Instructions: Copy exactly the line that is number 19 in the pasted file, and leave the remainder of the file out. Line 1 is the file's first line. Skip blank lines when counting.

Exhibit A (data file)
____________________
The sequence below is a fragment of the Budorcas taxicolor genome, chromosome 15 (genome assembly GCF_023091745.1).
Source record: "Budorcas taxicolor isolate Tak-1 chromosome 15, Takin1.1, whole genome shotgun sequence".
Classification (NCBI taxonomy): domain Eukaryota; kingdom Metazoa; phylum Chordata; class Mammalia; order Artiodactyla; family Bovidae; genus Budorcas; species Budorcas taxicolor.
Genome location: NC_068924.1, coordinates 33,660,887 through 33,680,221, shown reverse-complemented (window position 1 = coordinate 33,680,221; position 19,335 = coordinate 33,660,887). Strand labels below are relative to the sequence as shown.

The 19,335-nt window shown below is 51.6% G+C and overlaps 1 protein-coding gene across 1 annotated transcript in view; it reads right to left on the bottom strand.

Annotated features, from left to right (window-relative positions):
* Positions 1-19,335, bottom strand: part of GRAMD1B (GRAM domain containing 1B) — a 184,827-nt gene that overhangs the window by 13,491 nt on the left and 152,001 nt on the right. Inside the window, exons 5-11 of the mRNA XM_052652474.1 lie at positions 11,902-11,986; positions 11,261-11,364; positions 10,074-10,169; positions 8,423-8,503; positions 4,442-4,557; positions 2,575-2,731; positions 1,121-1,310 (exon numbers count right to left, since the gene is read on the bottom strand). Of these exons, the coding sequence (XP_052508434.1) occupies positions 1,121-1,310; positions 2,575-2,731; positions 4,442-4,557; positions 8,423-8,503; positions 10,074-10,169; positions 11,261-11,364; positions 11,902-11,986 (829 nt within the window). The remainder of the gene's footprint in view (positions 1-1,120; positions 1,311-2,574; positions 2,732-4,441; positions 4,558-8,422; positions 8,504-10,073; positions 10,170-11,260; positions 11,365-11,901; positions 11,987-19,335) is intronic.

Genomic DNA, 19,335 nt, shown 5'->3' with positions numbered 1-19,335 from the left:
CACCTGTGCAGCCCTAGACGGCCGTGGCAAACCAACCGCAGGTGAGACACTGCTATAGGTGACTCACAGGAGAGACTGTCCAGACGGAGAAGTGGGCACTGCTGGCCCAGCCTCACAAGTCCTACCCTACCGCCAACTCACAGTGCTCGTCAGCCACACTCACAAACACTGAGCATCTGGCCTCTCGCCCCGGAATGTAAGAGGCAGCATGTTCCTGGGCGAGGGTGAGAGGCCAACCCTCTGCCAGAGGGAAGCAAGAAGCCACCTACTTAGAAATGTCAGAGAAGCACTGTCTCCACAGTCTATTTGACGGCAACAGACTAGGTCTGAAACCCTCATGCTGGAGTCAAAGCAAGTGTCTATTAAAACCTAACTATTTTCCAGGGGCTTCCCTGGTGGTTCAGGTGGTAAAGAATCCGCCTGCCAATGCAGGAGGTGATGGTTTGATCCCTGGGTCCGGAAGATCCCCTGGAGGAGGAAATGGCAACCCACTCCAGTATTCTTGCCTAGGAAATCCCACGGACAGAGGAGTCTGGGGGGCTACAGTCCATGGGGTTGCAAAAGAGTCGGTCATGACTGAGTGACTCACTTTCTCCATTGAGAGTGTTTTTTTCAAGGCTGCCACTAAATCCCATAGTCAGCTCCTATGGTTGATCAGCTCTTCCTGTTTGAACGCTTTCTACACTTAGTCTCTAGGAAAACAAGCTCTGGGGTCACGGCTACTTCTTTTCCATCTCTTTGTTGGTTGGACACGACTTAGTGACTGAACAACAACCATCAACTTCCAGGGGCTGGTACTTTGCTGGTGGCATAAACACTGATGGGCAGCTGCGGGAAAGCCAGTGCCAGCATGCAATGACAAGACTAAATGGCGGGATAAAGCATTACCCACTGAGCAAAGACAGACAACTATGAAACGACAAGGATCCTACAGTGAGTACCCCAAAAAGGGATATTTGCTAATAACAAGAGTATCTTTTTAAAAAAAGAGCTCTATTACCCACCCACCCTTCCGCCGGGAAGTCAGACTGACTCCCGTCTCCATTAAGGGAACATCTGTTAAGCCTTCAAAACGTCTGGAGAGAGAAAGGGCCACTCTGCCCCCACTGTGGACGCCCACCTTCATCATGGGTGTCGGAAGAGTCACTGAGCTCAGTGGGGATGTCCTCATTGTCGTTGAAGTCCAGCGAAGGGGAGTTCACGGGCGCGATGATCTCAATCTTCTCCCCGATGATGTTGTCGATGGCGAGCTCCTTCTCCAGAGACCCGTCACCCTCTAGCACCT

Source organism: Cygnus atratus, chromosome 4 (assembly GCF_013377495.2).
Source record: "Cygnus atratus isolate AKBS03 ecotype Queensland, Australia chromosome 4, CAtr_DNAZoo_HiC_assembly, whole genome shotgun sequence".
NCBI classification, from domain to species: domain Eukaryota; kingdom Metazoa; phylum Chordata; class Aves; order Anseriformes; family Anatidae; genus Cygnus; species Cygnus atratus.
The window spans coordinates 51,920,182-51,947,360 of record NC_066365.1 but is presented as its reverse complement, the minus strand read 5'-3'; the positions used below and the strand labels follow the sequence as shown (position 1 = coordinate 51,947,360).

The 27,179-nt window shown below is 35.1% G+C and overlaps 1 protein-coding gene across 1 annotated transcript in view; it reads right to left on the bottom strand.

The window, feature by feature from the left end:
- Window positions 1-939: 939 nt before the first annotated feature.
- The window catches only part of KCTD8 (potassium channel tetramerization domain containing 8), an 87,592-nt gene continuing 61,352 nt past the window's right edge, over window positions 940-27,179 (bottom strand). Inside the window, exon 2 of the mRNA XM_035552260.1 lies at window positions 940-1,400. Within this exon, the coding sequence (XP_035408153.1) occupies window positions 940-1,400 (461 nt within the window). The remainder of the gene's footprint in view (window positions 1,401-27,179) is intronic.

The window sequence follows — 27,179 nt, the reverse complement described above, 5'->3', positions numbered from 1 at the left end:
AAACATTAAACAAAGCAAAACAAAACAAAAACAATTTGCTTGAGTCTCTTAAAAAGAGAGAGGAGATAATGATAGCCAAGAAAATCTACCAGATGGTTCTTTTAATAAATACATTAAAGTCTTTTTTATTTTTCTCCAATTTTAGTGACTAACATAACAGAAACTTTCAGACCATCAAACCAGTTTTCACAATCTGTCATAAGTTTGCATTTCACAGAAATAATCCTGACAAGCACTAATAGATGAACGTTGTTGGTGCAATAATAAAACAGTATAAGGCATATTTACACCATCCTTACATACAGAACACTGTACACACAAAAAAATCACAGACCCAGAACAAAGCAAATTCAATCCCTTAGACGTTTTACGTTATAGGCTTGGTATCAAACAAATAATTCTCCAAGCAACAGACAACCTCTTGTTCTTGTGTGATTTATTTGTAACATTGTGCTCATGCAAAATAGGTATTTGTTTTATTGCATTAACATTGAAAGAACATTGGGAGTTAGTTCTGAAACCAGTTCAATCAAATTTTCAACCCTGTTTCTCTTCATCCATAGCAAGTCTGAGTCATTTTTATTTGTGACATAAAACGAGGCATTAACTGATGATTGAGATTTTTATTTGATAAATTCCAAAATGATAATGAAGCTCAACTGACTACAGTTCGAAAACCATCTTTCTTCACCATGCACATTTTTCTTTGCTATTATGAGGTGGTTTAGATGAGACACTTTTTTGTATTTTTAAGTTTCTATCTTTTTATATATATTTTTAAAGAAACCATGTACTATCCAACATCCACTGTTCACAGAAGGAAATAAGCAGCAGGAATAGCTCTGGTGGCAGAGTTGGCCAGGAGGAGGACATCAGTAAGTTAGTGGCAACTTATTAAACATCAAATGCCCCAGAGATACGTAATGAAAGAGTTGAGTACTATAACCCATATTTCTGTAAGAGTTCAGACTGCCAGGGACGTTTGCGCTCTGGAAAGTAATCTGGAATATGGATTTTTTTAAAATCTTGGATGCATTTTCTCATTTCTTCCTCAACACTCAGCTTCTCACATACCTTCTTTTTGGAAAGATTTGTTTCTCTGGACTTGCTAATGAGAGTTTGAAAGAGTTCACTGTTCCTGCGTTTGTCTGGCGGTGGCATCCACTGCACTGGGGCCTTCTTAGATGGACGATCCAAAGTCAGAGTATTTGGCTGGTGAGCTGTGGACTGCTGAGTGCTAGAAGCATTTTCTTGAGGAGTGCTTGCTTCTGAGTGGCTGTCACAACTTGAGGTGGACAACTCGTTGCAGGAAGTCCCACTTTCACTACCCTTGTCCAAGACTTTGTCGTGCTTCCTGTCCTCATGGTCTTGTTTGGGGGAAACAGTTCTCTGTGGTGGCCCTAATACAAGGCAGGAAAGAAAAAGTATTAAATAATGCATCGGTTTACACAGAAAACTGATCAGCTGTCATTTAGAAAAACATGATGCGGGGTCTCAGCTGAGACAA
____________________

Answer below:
AAACATTAAACAAAGCAAAACAAAACAAAAACAATTTGCTTGAGTCTCTTAAAAAGAGAGAGGAGATAATGATAGCCAAGAAAATCTACCAGATGGTTCTTTTAATAAATACATTAAAGTCTTTTTTATTTTTCTCCAATTTTAGTGACTAACATAACAGAAACTTTCAGACCATCAAACCAGTTTTCACAATCTGTCATAAGTTTGCATTTCACAGAAATAATCCTGACAAGCACTAATAGATGAACGTTGTTGGTGCAATAATAAAACAGTATAAGGCATATTTACACCATCCTTACATACAGAACACTGTACACACAAAAAAATCACAGACCCAGAACAAAGCAAATTCAATCCCTTAGACGTTTTACGTTATAGGCTTGGTATCAAACAAATAATTCTCCAAGCAACAGACAACCTCTTGTTCTTGTGTGATTTATTTGTAACATTGTGCTCATGCAAAATAGGTATTTGTTTTATTGCATTAACATTGAAAGAACATTGGGAGTTAGTTCTGAAACCAGTTCAATCAAATTTTCAACCCTGTTTCTCTTCATCCATAGCAAGTCTGAGTCATTTTTATTTGTGACATAAAACGAGGCATTAACTGATGATTGAGATTTTTATTTGATAAATTCCAAAATGATAATGAAGCTCAACTGACTACAGTTCGAAAACCATCTTTCTTCACCATGCACATTTTTCTTTGCTATTATGAGGTGGTTTAGATGAGACACTTTTTTGTATTTTTAAGTTTCTATCTTTTTATATATATTTTTAAAGAAACCATGTACTATCCAACATCCACTGTTCACAGAAGGAAATAAGCAGCAGGAATAGCTCTGGTGGCAGAGTTGGCCAGGAGGAGGACATCAGTAAGTTAGTGGCAACTTATTAAACATCAAATGCCCCAGAGATACGTAATGAAAGAGTTGAGTACTATAACCCATATTTCTGTAAGAGTTCAGACTGCCAGGGACGTTTGCGCTCTGGAAAGTAATCTGGAATATGGATTTTTTTAAAATCTTGGATGCATTTTCTCATTTCTTCCTCAACACTCAGCTTCTCACATACCTTCTTTTTGGAAAGATTTGTTTCTCTGGACTTGCTAATGAGAGTTTGAAAGAGTTCACTGTTCCTGCGTTTGTCTGGCGGTGGCATCCACTGCACTGGGGCCTTCTTAGATGGACGATCCAAAGTCAGAGTATTTGGCTGGTGAGCTGTGGACTGCTGAGTGCTAGAAGCATTTTCTTGAGGAGTGCTTGCTTCTGAGTGGCTGTCACAACTTGAGGTGGACAACTCGTTGCAGGAAGTCCCACTTTCACTACCCTTGTCCAAGACTTTGTCGTGCTTCCTGTCCTCATGGTCTTGTTTGGGGGAAACAGTTCTCTGTGGTGGCCCTAATACAAGGCAGGAAAGAAAAAGTATTAAATAATGCATCGGTTTACACAGAAAACTGATCAGCTGTCATTTAGAAAAACATGATGCGGGGTCTCAGCTGAGACAA